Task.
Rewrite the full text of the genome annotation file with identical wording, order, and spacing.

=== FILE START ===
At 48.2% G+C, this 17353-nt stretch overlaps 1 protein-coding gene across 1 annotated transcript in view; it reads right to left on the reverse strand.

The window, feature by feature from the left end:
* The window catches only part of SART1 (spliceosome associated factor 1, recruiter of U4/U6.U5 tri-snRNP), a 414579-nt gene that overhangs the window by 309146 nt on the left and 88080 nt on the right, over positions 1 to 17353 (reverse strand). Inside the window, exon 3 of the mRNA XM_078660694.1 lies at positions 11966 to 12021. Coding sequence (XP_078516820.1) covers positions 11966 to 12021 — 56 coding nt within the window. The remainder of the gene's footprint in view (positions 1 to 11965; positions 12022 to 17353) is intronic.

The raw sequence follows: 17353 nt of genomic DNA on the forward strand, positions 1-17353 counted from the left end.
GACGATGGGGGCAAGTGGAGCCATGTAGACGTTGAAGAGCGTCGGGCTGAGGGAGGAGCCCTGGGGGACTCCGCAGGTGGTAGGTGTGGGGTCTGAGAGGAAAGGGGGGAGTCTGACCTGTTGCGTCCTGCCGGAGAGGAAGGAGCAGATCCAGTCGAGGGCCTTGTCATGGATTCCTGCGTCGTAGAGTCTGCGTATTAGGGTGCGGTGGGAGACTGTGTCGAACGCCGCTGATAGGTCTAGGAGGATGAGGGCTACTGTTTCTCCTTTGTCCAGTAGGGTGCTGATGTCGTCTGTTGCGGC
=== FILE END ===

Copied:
At 48.2% G+C, this 17353-nt stretch overlaps 1 protein-coding gene across 1 annotated transcript in view; it reads right to left on the reverse strand.

The window, feature by feature from the left end:
* The window catches only part of SART1 (spliceosome associated factor 1, recruiter of U4/U6.U5 tri-snRNP), a 414579-nt gene that overhangs the window by 309146 nt on the left and 88080 nt on the right, over positions 1 to 17353 (reverse strand). Inside the window, exon 3 of the mRNA XM_078660694.1 lies at positions 11966 to 12021. Coding sequence (XP_078516820.1) covers positions 11966 to 12021 — 56 coding nt within the window. The remainder of the gene's footprint in view (positions 1 to 11965; positions 12022 to 17353) is intronic.

The raw sequence follows: 17353 nt of genomic DNA on the forward strand, positions 1-17353 counted from the left end.
GACGATGGGGGCAAGTGGAGCCATGTAGACGTTGAAGAGCGTCGGGCTGAGGGAGGAGCCCTGGGGGACTCCGCAGGTGGTAGGTGTGGGGTCTGAGAGGAAAGGGGGGAGTCTGACCTGTTGCGTCCTGCCGGAGAGGAAGGAGCAGATCCAGTCGAGGGCCTTGTCATGGATTCCTGCGTCGTAGAGTCTGCGTATTAGGGTGCGGTGGGAGACTGTGTCGAACGCCGCTGATAGGTCTAGGAGGATGAGGGCTACTGTTTCTCCTTTGTCCAGTAGGGTGCTGATGTCGTCTGTTGCGGC